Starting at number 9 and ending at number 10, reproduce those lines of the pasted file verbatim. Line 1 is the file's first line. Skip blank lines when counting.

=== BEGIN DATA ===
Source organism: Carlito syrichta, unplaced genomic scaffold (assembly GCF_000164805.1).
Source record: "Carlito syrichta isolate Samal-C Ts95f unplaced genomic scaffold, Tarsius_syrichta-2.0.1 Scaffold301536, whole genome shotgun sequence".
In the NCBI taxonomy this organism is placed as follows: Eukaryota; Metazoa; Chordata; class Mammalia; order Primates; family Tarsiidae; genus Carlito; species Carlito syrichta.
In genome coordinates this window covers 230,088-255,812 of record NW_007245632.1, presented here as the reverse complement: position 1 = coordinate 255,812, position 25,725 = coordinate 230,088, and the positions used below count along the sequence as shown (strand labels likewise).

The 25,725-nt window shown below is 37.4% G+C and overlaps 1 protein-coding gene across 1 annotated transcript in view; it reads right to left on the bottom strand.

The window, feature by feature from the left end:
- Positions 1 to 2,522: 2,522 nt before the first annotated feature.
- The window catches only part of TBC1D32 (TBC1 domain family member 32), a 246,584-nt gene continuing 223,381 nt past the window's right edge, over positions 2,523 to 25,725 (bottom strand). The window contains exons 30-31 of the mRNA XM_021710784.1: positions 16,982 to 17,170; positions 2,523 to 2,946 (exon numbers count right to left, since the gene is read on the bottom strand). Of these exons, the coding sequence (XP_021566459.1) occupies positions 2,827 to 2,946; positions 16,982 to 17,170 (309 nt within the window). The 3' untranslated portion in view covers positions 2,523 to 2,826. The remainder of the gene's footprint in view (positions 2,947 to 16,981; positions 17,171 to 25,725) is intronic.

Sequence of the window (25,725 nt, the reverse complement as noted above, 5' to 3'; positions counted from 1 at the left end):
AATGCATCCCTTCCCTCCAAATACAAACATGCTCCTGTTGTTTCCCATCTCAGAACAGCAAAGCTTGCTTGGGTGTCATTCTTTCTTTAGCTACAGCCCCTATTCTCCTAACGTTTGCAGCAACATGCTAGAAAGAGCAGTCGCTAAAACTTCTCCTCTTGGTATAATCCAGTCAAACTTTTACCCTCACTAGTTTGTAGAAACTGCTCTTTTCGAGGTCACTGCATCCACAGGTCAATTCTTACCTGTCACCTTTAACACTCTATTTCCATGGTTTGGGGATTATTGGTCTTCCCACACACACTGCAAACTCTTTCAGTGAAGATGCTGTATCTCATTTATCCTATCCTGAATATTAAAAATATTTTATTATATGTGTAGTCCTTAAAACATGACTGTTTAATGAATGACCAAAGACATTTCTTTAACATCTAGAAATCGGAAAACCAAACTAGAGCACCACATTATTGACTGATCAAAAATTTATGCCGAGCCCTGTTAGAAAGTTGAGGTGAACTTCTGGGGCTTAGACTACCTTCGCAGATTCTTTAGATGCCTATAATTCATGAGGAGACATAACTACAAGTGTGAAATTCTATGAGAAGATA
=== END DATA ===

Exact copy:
Sequence of the window (25,725 nt, the reverse complement as noted above, 5' to 3'; positions counted from 1 at the left end):
AATGCATCCCTTCCCTCCAAATACAAACATGCTCCTGTTGTTTCCCATCTCAGAACAGCAAAGCTTGCTTGGGTGTCATTCTTTCTTTAGCTACAGCCCCTATTCTCCTAACGTTTGCAGCAACATGCTAGAAAGAGCAGTCGCTAAAACTTCTCCTCTTGGTATAATCCAGTCAAACTTTTACCCTCACTAGTTTGTAGAAACTGCTCTTTTCGAGGTCACTGCATCCACAGGTCAATTCTTACCTGTCACCTTTAACACTCTATTTCCATGGTTTGGGGATTATTGGTCTTCCCACACACACTGCAAACTCTTTCAGTGAAGATGCTGTATCTCATTTATCCTATCCTGAATATTAAAAATATTTTATTATATGTGTAGTCCTTAAAACATGACTGTTTAATGAATGACCAAAGACATTTCTTTAACATCTAGAAATCGGAAAACCAAACTAGAGCACCACATTATTGACTGATCAAAAATTTATGCCGAGCCCTGTTAGAAAGTTGAGGTGAACTTCTGGGGCTTAGACTACCTTCGCAGATTCTTTAGATGCCTATAATTCATGAGGAGACATAACTACAAGTGTGAAATTCTATGAGAAGATA